The choke lever is usually mounted over the throttle lever. If it was set up the same as the other cars I've seen, whenever the throttle is advanced past the position of the choke lever, the choke block is below the throttle valve and is therefore in play. It's pretty easy to overdo it when starting, so begin with full choke and no more than 1" movement of the throttle lever at the free end when the engine is cold. On most Morgans I've seen (but they're not all this way), if the throttle (the longest lever) is on the right, you push up to open the throttle and push up to remove choke, and likewise, you push up to advance the timing. In other words, just remember that if all the levers are pointing up, the engine is set for high speed running -- choke off, ignition advanced, and throttle wide open. If the throttle is on the left, as it is on my 1931 Super Aero, the "picture" of the levers is upside down. I forgot to mention that you should remove the cap on the oil reservoir and, after the engine starts, wait until you see oil returning to the reservoir before driving. This way you're sure the oil pump is working properly. There should be a return tube visible to one side just below the cap. The oil will pulse out if there is no oil filter, but if a filter is in place the oil will just sort of ooze out, and the return of oil to the tank is likely to take much longer. When my Super Sports (which had a perfectly good oil pump with nice tight clearances) sat for a long time it could easily take 5 minutes to see oil coming out of the return tube.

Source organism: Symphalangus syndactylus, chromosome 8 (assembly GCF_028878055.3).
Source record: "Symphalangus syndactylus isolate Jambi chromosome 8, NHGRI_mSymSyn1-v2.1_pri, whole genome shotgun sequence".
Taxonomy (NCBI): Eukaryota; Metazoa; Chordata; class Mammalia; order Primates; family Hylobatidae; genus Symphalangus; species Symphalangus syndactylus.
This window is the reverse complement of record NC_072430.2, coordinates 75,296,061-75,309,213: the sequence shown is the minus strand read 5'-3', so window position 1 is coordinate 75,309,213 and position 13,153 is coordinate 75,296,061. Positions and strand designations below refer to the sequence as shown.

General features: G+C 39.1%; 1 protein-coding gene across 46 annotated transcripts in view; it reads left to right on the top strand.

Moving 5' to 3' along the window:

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The Morgan F-4 was introduced in 1933 at the Olympia Motor Cycle Show. The F-4 had a new pressed-steel chassis the four-cylinder Ford Sidevalve engine used in the Model Y, and a four seat body. The F-4 was supplemented by the two-seat F-2 in 1935 and the more sporting F Super, with cycle-type wings and louvred bonnet tops, in 1937. Production of the Ford-engined three-wheelers continued until 1952.